• You set the margin and padding by a number after the property you want to assign. It assigns a certain number of rems (reference chart for our spacing values). Using consistent spacing values allows you to make design decision quicker and provides a more polished look with consistent sizing, rather than using arbitrary values for each project or page.
  • I have the breakpoints printed out and sitting on my desk for quick reference, which I have found helpful. These breakpoints can be added to most of their utilities, which has made it much easier to get the exact layout I’m looking for.
    • For example, if you want a section to only have d-flex at larger sizes you’d add the class d-lg-flex.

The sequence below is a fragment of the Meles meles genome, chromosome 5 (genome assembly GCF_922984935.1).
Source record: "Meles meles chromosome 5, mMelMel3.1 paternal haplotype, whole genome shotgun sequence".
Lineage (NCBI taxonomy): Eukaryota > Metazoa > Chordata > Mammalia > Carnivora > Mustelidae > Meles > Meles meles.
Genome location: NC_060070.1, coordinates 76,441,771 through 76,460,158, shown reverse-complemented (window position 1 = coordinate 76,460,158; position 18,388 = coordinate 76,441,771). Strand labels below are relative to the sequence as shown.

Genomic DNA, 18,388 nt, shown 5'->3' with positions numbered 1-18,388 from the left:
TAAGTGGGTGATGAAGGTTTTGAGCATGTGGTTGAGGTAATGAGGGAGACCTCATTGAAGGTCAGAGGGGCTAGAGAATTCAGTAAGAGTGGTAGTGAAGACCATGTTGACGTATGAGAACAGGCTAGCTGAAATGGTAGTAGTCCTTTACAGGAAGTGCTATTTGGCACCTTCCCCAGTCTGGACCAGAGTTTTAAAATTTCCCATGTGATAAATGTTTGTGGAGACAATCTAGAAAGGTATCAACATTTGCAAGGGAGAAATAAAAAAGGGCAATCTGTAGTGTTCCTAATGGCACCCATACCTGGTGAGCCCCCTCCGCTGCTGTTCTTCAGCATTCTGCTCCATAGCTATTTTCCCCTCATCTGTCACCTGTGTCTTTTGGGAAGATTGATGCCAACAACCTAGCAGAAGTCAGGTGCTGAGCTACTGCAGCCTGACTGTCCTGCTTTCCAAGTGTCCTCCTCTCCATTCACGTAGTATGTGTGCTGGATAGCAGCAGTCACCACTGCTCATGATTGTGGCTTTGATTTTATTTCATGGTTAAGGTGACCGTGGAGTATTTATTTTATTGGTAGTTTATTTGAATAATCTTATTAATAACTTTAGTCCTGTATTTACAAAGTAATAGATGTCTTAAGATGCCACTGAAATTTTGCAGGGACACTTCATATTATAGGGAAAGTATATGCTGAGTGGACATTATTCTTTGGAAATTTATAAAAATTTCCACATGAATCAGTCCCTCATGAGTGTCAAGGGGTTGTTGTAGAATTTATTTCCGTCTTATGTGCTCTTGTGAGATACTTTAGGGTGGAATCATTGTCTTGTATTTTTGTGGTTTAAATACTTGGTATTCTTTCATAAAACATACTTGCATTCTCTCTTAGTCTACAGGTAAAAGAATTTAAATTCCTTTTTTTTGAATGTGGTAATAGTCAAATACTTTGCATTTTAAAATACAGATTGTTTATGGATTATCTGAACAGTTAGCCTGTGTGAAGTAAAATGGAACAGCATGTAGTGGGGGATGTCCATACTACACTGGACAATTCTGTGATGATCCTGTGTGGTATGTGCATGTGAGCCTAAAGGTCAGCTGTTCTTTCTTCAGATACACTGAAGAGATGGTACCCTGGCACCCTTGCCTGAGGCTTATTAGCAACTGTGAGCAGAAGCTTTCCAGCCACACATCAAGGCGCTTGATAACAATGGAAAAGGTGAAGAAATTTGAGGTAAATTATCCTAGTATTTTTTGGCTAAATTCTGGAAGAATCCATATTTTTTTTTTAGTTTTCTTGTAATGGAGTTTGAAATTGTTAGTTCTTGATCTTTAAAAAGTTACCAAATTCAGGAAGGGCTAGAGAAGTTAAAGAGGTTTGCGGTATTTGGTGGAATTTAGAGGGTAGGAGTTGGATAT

• I’ve found the sizing classes to be limited in their use, since they’re one of the few classes you can’t tack a breakpoint size onto. If you set the max-width to 80% for desktop, that generally has been too small for mobile. The one sizing class I have found helpful is w-100, as that (usually) forces something to fill the space it’s in.

Adding Classes to Layout Builder Sections

You can add classes to either a section, row or column of a section or a block. Where you add the class completely hinges on what you are trying to accomplish.

To add a class to a section or column, click on Configure Section #. From the 3 tabs in the off canvas editing menu, you want to click on the cog. From there, you can add to the section (it’s called the container), the row, or column.

Section (Container)